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Loops in JavaScript

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Loops

Loops allow you to execute a singe statement or a block of statements multiple times. They are widely used when you want to display a series of numbers and accept repetitive input.

A loop construct consists of a condition that instructs the compiler the number of times a specific block of code will be executed. If the condition is not specified within the construct, the loop continues infinitely. Such loop constructs are referred as infinite loops. JavaScript supports three types of loops, which are:

  • while loop
  • for loop
  • do-while Loop
“While” Loop

The while loop executes a block of code as long as the given condition remains true. The while loop begins with the while keyword, which is followed by a parentheses containing a boolean condition. If the condition returns true, the block of statements within the while loop are executed. After every iteration, the program control is transferred back to the wile statement, where the condition is again checked for another round of execution. This process is continued till the specified condition becomes false. Once the condition becomes false, the while statement stops the execution of loop and transfer the control to next statement appearing after the block.

The syntax demonstrates how to use the while loop.

While (condition)

{

    // statements;

}

Where,

   Condition: Is a boolean expression.

“for” Loop

The for loop is similar to the while loop in functionality. It executes the statements within the loop as long as the given condition is true. Unlike the while loop, the for loop specifies the loop control statements at the top instead of the body of the loop.

The for loop begins with the for keyword, which is followed by a parentheses containing three expressions, each of which are separated by a semicolon. The three expressions are referred as initialization expression, condition expression, and increment/decrement expression respectively. These three expressions are optional.

1. initialization: Initializes the variables(s) that will be used in the condition.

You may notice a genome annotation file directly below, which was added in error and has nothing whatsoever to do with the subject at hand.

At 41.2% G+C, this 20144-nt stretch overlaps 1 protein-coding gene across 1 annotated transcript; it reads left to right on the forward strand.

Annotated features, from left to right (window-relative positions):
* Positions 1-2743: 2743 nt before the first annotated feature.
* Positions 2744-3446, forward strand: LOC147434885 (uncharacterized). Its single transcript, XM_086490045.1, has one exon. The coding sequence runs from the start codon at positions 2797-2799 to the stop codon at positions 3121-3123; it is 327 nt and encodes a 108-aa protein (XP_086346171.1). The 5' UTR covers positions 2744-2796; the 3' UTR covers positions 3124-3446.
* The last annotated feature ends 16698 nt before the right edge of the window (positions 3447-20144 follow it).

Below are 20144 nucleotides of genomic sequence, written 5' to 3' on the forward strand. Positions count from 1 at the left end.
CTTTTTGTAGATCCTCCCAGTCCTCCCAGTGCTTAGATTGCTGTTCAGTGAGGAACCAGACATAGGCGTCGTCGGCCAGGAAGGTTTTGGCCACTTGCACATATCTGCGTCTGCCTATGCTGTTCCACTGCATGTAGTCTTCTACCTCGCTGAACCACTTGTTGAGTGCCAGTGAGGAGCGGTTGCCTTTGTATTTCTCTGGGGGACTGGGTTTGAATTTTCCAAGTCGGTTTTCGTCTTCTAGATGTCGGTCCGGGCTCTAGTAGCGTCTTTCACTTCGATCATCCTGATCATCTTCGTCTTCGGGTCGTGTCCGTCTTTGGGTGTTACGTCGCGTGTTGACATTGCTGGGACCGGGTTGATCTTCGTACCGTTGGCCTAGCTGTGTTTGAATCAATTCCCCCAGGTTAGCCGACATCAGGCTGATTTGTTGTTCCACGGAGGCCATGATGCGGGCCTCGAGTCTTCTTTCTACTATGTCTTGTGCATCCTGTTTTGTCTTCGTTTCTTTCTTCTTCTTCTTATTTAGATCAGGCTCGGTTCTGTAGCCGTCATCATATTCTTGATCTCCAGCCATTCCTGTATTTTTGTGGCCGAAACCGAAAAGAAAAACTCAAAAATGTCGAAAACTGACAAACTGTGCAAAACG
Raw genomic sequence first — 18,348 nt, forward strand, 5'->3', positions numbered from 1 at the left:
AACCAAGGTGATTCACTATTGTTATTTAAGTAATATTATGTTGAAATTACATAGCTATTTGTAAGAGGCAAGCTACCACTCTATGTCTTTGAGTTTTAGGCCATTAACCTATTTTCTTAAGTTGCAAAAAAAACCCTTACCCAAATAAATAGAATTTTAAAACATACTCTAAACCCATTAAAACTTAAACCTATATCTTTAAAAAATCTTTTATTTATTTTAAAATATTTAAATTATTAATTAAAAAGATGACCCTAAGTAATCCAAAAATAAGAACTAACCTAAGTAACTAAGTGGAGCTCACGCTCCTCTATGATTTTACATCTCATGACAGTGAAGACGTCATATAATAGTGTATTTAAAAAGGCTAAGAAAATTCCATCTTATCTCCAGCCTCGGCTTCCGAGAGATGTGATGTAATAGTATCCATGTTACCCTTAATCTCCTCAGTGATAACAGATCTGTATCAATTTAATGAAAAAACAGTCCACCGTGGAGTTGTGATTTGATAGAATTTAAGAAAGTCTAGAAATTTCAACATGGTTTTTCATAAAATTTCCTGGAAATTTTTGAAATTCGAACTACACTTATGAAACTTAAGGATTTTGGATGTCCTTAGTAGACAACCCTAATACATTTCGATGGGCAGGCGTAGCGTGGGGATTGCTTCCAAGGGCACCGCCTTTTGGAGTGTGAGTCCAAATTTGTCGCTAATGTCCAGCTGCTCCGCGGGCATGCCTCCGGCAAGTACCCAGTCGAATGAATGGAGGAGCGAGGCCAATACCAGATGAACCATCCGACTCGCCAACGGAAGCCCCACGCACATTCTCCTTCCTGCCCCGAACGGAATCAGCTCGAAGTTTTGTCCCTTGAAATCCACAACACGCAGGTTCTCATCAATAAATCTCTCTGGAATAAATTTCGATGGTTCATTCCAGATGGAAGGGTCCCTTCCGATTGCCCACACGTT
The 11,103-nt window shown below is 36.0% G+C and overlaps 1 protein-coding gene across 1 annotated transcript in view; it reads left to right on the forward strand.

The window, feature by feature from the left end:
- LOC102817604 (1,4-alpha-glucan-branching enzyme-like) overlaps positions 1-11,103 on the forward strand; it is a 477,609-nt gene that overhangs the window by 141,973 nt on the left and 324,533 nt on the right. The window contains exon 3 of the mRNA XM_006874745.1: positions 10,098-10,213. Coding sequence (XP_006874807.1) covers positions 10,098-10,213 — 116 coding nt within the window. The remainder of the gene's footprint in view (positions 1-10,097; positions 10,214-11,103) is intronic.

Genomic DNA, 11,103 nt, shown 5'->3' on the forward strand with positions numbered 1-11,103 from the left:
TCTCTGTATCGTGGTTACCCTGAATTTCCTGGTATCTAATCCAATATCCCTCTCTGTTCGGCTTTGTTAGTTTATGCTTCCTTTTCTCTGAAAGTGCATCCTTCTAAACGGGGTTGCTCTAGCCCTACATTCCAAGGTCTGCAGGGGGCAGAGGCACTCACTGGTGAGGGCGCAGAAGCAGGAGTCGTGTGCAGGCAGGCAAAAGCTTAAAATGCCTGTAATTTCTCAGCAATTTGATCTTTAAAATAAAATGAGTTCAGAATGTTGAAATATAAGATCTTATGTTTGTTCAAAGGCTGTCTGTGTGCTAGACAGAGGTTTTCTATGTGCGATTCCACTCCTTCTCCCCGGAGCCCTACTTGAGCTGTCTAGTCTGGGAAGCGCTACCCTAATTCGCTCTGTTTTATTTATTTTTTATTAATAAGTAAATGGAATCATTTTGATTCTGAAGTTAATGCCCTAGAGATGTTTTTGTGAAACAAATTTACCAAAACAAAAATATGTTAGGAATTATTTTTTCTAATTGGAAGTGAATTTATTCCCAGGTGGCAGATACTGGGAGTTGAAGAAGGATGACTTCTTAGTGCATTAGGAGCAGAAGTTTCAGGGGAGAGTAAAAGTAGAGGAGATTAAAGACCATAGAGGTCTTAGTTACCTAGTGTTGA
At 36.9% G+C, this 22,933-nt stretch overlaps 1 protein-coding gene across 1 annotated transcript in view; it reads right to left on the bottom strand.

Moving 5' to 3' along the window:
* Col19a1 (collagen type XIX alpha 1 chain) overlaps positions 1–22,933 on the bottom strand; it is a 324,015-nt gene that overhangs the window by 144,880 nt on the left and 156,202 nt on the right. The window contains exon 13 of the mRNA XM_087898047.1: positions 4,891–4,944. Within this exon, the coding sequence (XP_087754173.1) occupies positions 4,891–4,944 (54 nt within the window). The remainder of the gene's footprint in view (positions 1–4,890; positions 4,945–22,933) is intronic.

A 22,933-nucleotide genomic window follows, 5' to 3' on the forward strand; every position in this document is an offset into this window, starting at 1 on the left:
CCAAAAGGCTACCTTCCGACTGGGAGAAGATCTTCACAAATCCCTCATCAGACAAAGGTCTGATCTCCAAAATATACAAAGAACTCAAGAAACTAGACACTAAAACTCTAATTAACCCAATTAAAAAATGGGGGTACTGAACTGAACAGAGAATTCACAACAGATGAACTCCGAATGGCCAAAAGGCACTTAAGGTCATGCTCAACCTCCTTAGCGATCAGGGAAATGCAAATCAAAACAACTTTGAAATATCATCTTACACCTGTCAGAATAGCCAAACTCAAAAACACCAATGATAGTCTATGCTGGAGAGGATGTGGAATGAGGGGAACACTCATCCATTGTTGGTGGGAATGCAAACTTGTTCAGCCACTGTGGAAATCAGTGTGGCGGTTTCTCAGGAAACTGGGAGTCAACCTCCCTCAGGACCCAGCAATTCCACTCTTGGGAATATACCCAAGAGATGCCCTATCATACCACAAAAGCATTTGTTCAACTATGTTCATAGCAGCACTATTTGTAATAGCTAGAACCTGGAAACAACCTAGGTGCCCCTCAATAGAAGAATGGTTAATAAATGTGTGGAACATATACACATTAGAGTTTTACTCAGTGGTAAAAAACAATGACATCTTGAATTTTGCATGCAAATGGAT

2. condition: Comprises of the condition that is checked before the statements in the loop are executed.

3. Comprises of the statement that changes the value of the variables(s) on every successful execution of the loop to ensure that the condition specified in the condition section is reached. The increment and decrement operators like ++, -- and shortcut operators like += or -= are used in this section.

The syntax demonstrates how to use the for loop:

for(initialization; condition; inc/dec)

{

    Statements;

}

 

“do-while” Loop

The do-while loop is similar to the while loop. This is because both do-while and while loops execute until the condition becomes false. However, the do-while loop differs by executing the body of the loop at least once before evaluating the condition. Thus, even if the condition is false, the do-while executes at least once.

The do-while loop starts with do keyword and is followed by a block of statements. At the end of the block, the while keyword is specified that is followed a parentheses containing the condition. When the specified condition returns false, the block of statements after the do keyword are ignored and the next statement following the while statement is executed.

The syntax demonstrates how to use the do-while loop:

Do

{

    ….

   Statements;

   ….

} while (condition);

Where,

Condition: Is a boolean expression.

“break” Statement

The break statement can be used with decision-making such as switch-case and loop constructs such as for and while loops. The break statement is denoted by the break keyword. It is used to exit the loop without evaluating the specified condition. The control is then passed to the next statement immediately after the loop.

“continue” Statement

The continue statement is mostly used in the loop constructs. The continue statement is denoted by the continue keyword. It is used to terminate the current execution of the loop and continue with the next repetition by returning the control to the beginning of the loop. This means, the continue statement will not terminate the loop entirely but terminates the current execution.

posted Jun 7, 2017 by Kalpana Jain

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